(Updated at 1:45 p.m.) The Arlington School Board is nearing consensus on a plan to build 1,050 new seats for high schoolers at the county’s Career Center by 2024, with some, but not all, of the features community members want to see at the site.
At a May 22 work session, the Board expressed broad agreement on changes to Superintendent Patrick Murphy’s proposed 10-year construction plan, known as the capital improvement plan. School leaders have yet to finalize these decisions, but Board members signaled an increased willingness to embrace a plan that costs roughly $64 million more than the one Murphy proposed.
The Board has spent the last few weeks grappling with how, exactly, they’d execute a plan members agreed to last summer calling for Arlington Public Schools to add more capacity yet avoid building a fourth comprehensive high school, by adding seats to the Career Center (816 S. Walter Reed Drive) and the “Education Center” site adjacent to Washington-Lee High School (1426 N. Quincy Street).
Murphy originally suggested that APS add space for 600 high school students at the Education Center site and 250 at the Career Center by 2021, then tack on 800 more seats at the Career Center in 2026. That construction would also involve the addition of a multi-use gym and “black box” performing arts theater at the Career Center, but would not include the addition of other amenities parents in the area have been demanding.
The Board was previously considering more ambitious plans to outfit the Career Center site with a full complement of athletic fields and performing arts space. But the increased cost of those options, when combined with how the spending would strain APS’ capacity for taking on debt, seems to be scaring off Board members.
“I wanted to know how we could fast track seats and get all the amenities,” said Board member Monique O’Grady. “I think it’s clear that would put us in a situation where it wasn’t affordable.”
The Board is moving closer to embracing a plan that would bump up the construction of 800 additional seats at the Career Center to 2024, but also calls for the addition of a performing arts wing, a synthetic athletic field and a parking garage to the site.
“It’s very important that we add seats, but also that our seats be high quality,” said Board Chair Barbara Kanninen. “This would be what almost all of our high school students want to see in their school day.”
The Career Center would still not include every possible amenity the community might want to see, like a swimming pool or additional athletic fields, a point the Board repeatedly acknowledged. But Kanninen stressed that students at other county high schools have to travel elsewhere to participate in some sports or specialty classes, and she does not feel that building the Career Center school without those amenities would be inequitable for South Arlington residents.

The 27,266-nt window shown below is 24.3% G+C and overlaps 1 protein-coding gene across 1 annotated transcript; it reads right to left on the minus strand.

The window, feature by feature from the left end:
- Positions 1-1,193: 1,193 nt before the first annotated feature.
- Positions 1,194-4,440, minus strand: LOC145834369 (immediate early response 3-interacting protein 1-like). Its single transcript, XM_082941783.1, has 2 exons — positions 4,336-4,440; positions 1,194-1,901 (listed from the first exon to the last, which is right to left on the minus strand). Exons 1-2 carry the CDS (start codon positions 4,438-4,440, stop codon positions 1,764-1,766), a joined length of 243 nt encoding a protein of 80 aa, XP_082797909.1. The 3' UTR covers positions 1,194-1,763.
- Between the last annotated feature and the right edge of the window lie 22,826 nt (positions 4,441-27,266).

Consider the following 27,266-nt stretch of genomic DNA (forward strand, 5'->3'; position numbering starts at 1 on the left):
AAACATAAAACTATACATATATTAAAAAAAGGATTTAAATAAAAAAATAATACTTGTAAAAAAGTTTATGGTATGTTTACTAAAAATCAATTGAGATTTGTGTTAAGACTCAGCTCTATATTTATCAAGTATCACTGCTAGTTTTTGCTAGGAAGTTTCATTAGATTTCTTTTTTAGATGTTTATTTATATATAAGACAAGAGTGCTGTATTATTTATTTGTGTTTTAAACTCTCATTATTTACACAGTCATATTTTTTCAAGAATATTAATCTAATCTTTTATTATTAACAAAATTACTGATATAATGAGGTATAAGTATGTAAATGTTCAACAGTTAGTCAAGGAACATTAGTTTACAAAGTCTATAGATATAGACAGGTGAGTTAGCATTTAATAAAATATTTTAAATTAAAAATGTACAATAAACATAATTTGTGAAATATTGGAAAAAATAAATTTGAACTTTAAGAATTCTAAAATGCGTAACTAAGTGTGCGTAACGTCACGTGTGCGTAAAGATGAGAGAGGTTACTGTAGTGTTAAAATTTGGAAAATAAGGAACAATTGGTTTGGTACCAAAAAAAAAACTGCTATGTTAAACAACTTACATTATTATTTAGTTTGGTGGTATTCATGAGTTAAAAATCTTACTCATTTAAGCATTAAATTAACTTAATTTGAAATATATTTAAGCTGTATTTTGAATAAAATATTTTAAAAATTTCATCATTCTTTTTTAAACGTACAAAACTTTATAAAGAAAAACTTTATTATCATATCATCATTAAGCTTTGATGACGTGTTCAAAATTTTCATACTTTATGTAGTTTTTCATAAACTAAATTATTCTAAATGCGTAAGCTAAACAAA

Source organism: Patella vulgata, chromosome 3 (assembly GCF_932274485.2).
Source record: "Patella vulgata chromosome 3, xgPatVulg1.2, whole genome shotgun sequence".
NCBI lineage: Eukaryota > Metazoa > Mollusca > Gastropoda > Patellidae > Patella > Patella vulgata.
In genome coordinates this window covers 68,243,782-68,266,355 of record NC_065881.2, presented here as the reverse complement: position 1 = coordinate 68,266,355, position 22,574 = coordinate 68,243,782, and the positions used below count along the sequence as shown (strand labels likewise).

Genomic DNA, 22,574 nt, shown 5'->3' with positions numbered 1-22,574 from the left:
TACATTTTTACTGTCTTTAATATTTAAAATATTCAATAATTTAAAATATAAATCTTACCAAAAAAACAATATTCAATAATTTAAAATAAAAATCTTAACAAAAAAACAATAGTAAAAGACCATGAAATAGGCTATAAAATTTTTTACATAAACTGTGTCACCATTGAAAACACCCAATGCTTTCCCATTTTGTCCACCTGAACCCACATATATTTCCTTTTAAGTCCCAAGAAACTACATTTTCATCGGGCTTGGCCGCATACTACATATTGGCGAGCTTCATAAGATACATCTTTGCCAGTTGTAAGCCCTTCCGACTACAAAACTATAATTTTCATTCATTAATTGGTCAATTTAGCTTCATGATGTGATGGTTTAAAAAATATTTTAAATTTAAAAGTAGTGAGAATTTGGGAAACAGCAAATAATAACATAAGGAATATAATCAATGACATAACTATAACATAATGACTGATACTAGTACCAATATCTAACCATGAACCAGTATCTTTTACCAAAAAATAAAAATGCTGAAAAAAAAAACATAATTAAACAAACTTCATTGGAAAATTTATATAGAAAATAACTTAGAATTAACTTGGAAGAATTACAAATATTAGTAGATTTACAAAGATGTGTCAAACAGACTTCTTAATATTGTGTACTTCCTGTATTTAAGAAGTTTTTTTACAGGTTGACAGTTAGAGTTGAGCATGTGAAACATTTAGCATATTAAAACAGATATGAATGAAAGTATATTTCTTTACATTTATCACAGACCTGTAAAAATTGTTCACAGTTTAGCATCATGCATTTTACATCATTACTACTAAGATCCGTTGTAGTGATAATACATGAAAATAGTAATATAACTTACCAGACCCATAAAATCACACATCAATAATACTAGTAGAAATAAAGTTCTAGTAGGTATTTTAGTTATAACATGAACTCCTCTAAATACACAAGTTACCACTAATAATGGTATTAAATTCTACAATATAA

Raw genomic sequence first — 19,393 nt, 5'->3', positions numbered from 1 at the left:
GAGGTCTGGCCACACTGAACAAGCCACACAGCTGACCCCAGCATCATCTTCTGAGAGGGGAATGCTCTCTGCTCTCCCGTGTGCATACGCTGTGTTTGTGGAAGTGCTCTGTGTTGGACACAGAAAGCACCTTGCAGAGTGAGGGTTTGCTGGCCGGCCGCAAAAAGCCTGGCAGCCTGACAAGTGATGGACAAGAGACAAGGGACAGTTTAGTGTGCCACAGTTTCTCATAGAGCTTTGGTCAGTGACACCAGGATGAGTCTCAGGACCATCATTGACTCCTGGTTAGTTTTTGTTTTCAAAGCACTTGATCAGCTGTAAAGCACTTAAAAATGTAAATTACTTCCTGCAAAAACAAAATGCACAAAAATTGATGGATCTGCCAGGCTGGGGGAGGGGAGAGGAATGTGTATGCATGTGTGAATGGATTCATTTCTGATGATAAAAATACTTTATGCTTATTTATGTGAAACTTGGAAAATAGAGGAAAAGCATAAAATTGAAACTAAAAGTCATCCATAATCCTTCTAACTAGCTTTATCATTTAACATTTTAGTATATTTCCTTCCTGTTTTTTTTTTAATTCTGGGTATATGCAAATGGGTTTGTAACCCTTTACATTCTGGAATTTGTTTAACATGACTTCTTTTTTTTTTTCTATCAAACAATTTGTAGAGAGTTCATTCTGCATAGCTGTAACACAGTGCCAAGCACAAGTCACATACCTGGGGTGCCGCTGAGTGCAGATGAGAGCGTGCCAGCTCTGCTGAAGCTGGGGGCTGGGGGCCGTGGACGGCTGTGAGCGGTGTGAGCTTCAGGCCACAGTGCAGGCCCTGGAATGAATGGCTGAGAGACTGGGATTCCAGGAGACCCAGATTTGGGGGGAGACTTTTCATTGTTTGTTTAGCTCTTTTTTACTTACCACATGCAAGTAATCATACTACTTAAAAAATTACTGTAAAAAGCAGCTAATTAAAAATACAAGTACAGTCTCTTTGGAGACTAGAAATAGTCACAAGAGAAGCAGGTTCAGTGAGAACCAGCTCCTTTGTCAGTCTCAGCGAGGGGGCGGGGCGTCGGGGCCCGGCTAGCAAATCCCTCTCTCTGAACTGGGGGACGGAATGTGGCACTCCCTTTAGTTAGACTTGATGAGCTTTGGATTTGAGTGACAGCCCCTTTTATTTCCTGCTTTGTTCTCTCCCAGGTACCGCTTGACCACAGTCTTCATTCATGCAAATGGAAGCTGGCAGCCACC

“When we make a promise that we’re providing a quality high school experience, do we make the promise that the opportunity is within a certain distance of their school?” Kanninen said. “Because that’s what we’re hearing from the community, and that’s not the case at our schools… I think we need to have that conversation with the community, and I don’t think we have had it.”
The plan still comes with plenty of its own fiscal challenges, even if it’s not as ambitious as other options the Board considered. Board member Nancy Van Doren suggested that only building a field at the Career Center site and leasing parking elsewhere — instead of building a whole new garage — could help keep costs down.
Other members focused on yet another challenging question for the Board to decide: should the Career Center be a neighborhood school, drawing primarily from the surrounding area, or an option school open to students across the county?
Leaders of the Arlington Heights Civic Association have argued that making the Career Center a neighborhood school without it containing a full set of amenities would represent a fundamental disadvantage for students in the area, and some members tended to agree.
“If we acknowledge we can’t do equitable neighborhood seats there because we can’t provide all the features when the school opens, that pushes it into choice programs,” said Vice Chair Reid Goldstein “But, of course, that requires more buses.”
Kanninen stressed that the Board does not have to decide on that particular question just yet, and there are other options available.
“I don’t want a site that’s neighborhood without amenities, but I don’t want something that’s all option as well,” O’Grady said.
The Board is set to adopt its final CIP on June 21. Members will also meet with the County Board in the meantime to see if the county can offer additional construction funding, though County Manager Mark Schwartz has warned that such a prospect currently seems unlikely.
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